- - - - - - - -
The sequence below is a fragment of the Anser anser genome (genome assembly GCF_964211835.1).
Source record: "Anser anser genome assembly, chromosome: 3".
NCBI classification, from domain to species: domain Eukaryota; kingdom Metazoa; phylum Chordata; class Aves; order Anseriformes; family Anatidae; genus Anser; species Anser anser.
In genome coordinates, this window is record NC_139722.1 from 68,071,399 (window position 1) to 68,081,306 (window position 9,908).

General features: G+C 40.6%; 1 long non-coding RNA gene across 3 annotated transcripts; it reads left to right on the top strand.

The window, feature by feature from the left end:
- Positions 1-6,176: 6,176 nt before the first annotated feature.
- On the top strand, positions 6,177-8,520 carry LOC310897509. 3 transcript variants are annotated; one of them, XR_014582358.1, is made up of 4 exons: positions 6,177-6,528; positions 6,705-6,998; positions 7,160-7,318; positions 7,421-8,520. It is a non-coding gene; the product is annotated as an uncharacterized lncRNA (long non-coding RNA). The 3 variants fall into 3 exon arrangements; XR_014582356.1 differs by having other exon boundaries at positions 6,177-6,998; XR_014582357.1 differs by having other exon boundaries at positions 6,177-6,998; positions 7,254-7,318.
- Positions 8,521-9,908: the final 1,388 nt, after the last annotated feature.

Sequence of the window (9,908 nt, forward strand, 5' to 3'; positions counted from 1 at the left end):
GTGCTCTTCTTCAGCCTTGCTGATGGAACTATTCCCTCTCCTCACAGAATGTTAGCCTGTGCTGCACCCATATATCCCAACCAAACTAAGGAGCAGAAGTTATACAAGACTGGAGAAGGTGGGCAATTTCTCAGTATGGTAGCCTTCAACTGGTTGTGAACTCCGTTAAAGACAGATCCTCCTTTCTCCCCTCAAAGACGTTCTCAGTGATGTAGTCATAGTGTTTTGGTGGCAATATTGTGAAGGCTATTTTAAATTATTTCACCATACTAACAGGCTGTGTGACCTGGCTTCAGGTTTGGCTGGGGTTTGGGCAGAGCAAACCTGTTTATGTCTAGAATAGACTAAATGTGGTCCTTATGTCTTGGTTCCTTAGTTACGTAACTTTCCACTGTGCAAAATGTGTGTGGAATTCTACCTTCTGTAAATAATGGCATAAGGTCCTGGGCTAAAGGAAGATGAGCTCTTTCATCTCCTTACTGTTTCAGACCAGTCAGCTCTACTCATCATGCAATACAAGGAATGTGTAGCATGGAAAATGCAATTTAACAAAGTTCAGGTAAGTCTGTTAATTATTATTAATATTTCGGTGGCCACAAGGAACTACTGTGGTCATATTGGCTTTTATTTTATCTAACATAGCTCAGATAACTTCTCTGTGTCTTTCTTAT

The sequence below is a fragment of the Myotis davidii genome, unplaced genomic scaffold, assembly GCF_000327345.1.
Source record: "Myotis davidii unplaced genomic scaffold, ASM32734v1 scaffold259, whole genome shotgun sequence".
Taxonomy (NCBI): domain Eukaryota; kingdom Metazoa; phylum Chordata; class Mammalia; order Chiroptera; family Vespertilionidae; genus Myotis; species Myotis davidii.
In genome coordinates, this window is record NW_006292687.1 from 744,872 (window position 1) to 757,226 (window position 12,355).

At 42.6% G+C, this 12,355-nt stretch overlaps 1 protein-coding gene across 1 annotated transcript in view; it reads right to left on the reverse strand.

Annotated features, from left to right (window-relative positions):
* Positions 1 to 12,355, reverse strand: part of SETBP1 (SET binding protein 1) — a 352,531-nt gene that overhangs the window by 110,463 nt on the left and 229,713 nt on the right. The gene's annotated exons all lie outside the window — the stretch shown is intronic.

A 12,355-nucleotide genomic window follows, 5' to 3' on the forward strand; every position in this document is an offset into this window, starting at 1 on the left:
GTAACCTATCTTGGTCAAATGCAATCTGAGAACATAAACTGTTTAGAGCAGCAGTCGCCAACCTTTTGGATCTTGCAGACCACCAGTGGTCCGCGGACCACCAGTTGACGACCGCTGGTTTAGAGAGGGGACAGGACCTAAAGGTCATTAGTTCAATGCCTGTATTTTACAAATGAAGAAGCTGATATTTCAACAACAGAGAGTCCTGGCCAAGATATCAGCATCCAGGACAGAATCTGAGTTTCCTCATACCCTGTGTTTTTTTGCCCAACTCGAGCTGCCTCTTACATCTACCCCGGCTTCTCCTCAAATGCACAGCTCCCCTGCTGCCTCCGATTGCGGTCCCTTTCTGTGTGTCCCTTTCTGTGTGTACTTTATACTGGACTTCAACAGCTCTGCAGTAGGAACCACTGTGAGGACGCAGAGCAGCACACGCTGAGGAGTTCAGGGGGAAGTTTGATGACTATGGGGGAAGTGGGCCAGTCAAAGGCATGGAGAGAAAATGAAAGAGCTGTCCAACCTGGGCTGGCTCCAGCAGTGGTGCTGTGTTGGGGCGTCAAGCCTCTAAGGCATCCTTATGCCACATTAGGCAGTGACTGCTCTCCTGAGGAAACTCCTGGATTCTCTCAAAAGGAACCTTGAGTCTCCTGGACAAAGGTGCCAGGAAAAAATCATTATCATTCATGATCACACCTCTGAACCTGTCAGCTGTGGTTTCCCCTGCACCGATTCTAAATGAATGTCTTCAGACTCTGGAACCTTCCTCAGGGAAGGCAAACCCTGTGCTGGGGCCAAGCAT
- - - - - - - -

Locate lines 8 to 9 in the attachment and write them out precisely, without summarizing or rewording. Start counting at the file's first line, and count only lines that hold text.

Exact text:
- On the top strand, positions 6,177-8,520 carry LOC310897509. 3 transcript variants are annotated; one of them, XR_014582358.1, is made up of 4 exons: positions 6,177-6,528; positions 6,705-6,998; positions 7,160-7,318; positions 7,421-8,520. It is a non-coding gene; the product is annotated as an uncharacterized lncRNA (long non-coding RNA). The 3 variants fall into 3 exon arrangements; XR_014582356.1 differs by having other exon boundaries at positions 6,177-6,998; XR_014582357.1 differs by having other exon boundaries at positions 6,177-6,998; positions 7,254-7,318.
- Positions 8,521-9,908: the final 1,388 nt, after the last annotated feature.